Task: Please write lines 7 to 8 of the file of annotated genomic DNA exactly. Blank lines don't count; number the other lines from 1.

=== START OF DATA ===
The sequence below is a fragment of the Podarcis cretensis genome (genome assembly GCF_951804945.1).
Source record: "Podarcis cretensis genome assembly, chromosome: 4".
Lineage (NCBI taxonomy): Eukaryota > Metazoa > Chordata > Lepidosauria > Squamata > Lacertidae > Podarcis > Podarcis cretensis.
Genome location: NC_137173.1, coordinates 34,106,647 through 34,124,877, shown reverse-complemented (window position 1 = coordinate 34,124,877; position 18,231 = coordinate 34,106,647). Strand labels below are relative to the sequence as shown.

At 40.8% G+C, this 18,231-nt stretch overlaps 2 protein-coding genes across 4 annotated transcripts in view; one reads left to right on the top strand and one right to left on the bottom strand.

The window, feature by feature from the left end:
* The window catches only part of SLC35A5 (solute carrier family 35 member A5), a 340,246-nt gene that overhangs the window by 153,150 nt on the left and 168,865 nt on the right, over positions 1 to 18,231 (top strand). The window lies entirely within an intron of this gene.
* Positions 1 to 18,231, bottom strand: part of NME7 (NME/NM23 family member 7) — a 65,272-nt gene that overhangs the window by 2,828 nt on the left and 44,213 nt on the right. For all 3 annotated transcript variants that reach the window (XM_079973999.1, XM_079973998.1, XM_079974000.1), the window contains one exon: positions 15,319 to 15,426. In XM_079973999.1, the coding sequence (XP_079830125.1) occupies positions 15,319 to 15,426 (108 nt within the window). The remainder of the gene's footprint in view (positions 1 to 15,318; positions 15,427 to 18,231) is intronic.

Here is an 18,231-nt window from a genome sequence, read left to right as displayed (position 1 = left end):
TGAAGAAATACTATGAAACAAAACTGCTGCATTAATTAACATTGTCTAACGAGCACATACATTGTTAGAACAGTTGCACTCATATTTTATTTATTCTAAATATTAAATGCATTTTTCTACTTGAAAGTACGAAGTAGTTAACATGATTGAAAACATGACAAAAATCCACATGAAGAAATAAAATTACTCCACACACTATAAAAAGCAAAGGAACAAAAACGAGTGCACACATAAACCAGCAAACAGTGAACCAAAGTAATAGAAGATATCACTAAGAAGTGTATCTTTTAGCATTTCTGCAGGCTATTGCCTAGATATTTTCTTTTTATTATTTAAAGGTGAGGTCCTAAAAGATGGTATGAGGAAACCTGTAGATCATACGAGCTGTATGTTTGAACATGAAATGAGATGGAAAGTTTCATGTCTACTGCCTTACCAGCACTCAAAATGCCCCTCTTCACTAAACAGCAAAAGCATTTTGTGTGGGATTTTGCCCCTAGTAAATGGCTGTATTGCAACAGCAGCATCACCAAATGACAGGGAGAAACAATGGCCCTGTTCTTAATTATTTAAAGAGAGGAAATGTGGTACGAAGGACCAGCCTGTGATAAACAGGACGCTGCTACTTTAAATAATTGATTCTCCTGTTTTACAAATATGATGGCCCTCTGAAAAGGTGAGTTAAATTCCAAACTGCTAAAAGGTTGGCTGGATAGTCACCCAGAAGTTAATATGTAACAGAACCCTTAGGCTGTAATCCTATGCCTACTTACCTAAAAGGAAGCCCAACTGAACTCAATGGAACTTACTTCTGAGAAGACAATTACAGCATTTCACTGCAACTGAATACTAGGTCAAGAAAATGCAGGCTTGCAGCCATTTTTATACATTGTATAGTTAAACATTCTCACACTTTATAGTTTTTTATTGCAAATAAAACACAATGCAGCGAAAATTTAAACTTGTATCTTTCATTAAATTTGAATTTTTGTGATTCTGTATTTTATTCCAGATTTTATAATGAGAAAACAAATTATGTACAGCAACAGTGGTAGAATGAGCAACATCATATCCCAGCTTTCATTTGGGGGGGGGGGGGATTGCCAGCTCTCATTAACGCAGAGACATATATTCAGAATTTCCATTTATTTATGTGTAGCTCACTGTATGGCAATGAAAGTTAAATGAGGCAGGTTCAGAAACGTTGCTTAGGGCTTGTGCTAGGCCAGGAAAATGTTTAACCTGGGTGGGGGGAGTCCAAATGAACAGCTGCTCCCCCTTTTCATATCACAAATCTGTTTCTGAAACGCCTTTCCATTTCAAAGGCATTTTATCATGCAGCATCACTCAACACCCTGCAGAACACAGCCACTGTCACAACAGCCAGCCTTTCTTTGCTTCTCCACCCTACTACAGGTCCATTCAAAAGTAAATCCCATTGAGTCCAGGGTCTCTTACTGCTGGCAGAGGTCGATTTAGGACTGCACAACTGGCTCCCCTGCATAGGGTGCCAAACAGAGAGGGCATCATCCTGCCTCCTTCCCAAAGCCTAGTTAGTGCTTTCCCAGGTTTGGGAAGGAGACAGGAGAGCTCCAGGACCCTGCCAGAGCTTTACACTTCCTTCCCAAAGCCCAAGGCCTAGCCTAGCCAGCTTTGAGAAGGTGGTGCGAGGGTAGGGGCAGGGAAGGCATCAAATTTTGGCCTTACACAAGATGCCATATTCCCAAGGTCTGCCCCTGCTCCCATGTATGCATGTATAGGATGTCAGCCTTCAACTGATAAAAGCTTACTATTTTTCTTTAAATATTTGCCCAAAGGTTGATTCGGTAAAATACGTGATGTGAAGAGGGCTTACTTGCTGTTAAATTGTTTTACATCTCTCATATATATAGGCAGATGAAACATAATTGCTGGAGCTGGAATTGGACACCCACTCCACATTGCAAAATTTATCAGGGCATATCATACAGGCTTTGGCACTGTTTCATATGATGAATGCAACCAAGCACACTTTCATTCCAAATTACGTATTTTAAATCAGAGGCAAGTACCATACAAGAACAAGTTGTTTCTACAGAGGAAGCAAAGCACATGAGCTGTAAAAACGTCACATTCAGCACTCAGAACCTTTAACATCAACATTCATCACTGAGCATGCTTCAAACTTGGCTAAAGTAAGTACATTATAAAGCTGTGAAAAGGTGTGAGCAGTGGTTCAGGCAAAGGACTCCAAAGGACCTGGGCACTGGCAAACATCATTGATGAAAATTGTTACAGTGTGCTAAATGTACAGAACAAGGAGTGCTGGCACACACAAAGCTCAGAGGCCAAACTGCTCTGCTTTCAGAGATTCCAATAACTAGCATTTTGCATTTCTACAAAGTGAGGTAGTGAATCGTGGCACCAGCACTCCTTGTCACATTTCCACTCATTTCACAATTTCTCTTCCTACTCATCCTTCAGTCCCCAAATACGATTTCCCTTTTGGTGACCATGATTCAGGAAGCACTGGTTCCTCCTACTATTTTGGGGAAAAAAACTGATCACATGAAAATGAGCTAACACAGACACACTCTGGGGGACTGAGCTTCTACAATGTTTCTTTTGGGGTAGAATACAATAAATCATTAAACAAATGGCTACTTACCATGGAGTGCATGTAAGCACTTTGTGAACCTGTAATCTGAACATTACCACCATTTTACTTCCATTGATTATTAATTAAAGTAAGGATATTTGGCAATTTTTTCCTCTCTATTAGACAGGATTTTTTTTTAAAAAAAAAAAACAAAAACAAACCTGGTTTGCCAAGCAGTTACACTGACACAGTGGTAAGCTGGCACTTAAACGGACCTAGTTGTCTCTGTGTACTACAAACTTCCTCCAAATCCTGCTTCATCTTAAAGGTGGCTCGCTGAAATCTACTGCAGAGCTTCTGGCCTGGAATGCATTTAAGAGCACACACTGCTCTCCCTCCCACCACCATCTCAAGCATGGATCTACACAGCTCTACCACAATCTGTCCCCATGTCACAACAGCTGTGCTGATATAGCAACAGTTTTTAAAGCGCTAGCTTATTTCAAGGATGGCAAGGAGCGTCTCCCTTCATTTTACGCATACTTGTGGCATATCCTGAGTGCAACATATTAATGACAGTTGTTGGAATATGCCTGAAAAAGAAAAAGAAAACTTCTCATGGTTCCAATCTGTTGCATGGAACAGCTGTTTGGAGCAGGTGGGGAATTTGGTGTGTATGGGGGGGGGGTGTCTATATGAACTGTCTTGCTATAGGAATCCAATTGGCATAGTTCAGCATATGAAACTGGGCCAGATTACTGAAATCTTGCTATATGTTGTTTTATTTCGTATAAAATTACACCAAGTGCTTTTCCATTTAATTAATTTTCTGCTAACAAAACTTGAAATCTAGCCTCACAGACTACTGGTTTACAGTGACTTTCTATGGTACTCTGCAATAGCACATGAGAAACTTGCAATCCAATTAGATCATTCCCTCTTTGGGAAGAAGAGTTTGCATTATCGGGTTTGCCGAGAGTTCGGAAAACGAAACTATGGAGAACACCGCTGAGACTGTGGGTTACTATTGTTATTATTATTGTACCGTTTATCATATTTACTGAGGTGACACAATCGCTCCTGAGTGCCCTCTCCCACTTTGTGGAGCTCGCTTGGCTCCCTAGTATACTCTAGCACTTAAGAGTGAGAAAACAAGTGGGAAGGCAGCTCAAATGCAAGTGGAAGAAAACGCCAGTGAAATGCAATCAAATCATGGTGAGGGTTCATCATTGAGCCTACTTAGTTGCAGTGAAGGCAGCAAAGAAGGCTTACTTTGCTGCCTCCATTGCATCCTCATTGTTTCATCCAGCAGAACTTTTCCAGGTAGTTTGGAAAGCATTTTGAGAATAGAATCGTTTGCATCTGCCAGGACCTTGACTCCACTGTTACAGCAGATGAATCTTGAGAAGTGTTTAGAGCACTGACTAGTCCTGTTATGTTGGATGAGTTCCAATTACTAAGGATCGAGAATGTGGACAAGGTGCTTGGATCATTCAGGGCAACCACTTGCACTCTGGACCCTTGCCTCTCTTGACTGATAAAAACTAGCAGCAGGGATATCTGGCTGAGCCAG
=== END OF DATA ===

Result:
* The window catches only part of SLC35A5 (solute carrier family 35 member A5), a 340,246-nt gene that overhangs the window by 153,150 nt on the left and 168,865 nt on the right, over positions 1 to 18,231 (top strand). The window lies entirely within an intron of this gene.
* Positions 1 to 18,231, bottom strand: part of NME7 (NME/NM23 family member 7) — a 65,272-nt gene that overhangs the window by 2,828 nt on the left and 44,213 nt on the right. For all 3 annotated transcript variants that reach the window (XM_079973999.1, XM_079973998.1, XM_079974000.1), the window contains one exon: positions 15,319 to 15,426. In XM_079973999.1, the coding sequence (XP_079830125.1) occupies positions 15,319 to 15,426 (108 nt within the window). The remainder of the gene's footprint in view (positions 1 to 15,318; positions 15,427 to 18,231) is intronic.